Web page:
That afternoon we (and some cavemen and dinosaurs) went to Te Papa, NZ's national museum, which was excellent, and in the evening we hit the town to join in the festivities. New Zealand lost the tournament (to England!) and for a moment it was as if someone had pressed the mute button in the pub. But the celebrations continued long and loudly into the night, well past our jetlagged bedtime.
Kaiteriteri is a lovely tourist village on the Tasman coast, just short of the Abel Tasman National Park. It was a long, hot, windy hoof to get there once our ferry landed at Picton, but well worth it. On our first day, we catch an aquataxi to Tonga Bay, via an adorable colony of New Zealand fur seals on Tonga Island. We walked along the coast track up a windy, uppy-downy forest track of alternate cool shade and ferocious heat, beside a sea of exquisite azure and emerald, lapping golden sandy bays. Oh, and over a very scary bridge (below).
The aquataxi picks us up from beatiful Torrents Bay (below) to return us safely to Kaiteriteri.
Next day we went kayaking along the Abel Tasman coast. Parts of the trip were awesome: coasting quietly up the river mouth between trees laden with cicadas and overhanging moss, paddling round pinnacle rocks to see the seals and their pups basking in the sun, regarding us with big, round, curious, unafraid eyes. However, parts of it were a long hard slog, and I sprained my wrist. Oops.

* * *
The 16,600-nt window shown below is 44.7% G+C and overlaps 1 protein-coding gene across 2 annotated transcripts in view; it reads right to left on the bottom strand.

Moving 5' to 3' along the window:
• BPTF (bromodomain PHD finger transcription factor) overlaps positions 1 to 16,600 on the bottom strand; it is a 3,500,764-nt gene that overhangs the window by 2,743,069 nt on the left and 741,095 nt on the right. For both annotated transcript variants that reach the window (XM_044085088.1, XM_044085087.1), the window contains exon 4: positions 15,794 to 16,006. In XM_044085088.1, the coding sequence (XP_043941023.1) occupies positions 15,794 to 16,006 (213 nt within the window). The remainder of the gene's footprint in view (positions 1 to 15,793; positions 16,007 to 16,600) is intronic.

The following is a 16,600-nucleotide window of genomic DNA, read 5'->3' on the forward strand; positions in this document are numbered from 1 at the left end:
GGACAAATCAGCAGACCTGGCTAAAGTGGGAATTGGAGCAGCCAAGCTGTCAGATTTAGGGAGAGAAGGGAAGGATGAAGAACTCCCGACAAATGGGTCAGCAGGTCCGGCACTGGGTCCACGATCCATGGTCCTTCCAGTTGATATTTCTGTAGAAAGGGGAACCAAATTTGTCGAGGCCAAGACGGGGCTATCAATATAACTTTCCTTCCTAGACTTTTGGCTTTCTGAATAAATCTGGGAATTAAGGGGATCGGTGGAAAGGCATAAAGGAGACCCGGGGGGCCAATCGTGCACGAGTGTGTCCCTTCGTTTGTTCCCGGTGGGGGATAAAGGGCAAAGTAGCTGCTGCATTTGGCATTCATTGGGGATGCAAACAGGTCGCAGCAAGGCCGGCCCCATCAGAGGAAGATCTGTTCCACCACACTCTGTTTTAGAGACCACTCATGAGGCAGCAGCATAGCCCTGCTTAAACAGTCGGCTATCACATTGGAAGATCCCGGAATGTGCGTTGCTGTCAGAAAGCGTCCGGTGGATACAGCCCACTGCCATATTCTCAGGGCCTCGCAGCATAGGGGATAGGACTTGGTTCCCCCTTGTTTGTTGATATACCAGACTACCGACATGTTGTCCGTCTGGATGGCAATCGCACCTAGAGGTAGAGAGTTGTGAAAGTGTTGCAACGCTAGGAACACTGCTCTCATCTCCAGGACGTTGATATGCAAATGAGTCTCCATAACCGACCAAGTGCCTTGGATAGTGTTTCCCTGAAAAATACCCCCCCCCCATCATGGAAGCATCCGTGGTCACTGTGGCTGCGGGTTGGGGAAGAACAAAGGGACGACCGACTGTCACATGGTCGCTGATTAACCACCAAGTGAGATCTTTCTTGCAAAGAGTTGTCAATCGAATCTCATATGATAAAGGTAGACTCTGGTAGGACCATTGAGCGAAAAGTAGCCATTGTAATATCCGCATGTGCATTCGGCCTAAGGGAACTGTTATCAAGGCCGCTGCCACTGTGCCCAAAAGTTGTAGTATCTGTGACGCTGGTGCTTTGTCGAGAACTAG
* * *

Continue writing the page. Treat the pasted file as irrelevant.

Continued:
Fortunately the wrist injury didn't stop me driving, even on the steep windy roads between Abel Tasman and the pretty town of Nelson (above), and after a well-earned night in a Nelson motel, we headed south east to Kaikoura, the marine life capital of New Zealand. Sadly, the weather deteriorated to Scottish relentless drizzle, but that didn't stop us going albatross watching on a small boat, which battled the ever-increasing swell to attract scores of birds by trailing fish liver out the back. We saw twelve species of albatross, bobbing around us like ducks in the water, squabbling over the food, including wandering albatrosses (your classic Rime of the Ancient Mariner birds: huge, mighty-winged, hook-beaked kings and queens of the sky), one royal and many salvin's, whose stern look and aloof nature made us nickname them 'the professors'.
We also saw a feisty little blue penguin slogging his way through the waves, a few dusky dolphins and many seals, including seventeen gorgeous seal pups (below).